Every summer, the population of algae in the North Atlantic reaches a peak, with the blue-green color of the phytoplankton causing the ocean to visibly change, even from space.
NASA’s aptly-named Aqua satellite captured the above image on July 1st using its Moderate Resolution Imaging Spectroradiometer instrument. You can see Norway on the right, the UK peeking out from under the clouds on the left, and a beautiful algal bloom right in the middle of the North Sea.
The color patterns are caused by currents and different types of algae, as NASA explains:
The milky, light-colored surface waters are likely filled with coccolithophores, whereas the greener areas are probably rich with diatoms or perhaps dinoflagellates. (It is impossible to know for sure without water samples.) Colors are more intense and vivid in places where concentrations of phytoplankton are highest, which should match where nutrients like nitrates, phosphates, iron, and sulfur are most abundant and water temperatures are ideal. The patterns traced by the phytoplankton also give some insight to the currents and eddies in the area.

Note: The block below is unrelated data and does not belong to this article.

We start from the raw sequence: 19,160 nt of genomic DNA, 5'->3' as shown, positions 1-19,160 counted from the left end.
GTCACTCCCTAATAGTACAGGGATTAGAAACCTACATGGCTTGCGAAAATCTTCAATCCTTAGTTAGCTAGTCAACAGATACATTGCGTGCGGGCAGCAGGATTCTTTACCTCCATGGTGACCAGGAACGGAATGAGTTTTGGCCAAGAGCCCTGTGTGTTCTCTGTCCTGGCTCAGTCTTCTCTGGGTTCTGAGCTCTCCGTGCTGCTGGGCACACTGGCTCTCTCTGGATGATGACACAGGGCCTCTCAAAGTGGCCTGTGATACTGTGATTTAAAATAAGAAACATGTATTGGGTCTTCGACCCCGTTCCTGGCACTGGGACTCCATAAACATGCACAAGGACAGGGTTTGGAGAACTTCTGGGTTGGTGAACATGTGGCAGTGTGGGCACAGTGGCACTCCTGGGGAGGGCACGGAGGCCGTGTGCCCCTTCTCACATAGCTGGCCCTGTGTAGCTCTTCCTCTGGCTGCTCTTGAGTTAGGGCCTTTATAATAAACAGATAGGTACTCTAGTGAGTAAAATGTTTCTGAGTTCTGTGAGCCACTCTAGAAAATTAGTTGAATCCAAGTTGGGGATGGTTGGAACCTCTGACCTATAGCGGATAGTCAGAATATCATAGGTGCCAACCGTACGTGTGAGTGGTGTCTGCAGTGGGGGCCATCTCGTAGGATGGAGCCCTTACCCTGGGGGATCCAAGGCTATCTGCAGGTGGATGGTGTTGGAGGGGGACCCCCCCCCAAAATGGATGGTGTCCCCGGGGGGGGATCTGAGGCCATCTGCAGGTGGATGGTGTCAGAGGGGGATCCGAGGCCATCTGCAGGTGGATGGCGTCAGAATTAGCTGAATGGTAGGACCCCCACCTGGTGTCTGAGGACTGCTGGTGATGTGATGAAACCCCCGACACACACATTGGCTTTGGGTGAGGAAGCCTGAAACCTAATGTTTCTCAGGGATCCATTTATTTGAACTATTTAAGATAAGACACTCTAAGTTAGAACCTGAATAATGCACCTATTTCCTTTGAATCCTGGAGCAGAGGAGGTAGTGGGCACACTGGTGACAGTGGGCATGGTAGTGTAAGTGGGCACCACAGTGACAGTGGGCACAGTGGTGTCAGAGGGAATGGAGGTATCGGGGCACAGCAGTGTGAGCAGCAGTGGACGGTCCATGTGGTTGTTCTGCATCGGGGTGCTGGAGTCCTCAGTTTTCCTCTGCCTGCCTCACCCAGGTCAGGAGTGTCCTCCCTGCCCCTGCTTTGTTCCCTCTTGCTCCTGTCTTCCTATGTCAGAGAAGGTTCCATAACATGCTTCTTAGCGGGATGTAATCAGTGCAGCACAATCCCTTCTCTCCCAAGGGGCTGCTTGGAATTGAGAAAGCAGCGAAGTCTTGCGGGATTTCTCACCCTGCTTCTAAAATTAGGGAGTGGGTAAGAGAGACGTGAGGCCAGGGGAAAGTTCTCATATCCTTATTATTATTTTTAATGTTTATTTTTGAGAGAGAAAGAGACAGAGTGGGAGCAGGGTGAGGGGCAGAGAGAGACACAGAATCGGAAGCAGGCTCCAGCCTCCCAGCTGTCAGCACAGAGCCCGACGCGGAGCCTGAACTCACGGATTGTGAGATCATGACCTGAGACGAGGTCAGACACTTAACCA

As Scientific American explains, the annual algal bloom really starts in mid-winter, when turbulence in deep water makes it harder for algae to be eaten, causing an increase in the population. The growth peaks in spring, and by summer, organisms that feast on algae have caught up to the growth rate, returning the North Sea to its usual, depressing grey color.
Image credit: NASA Earth Observatory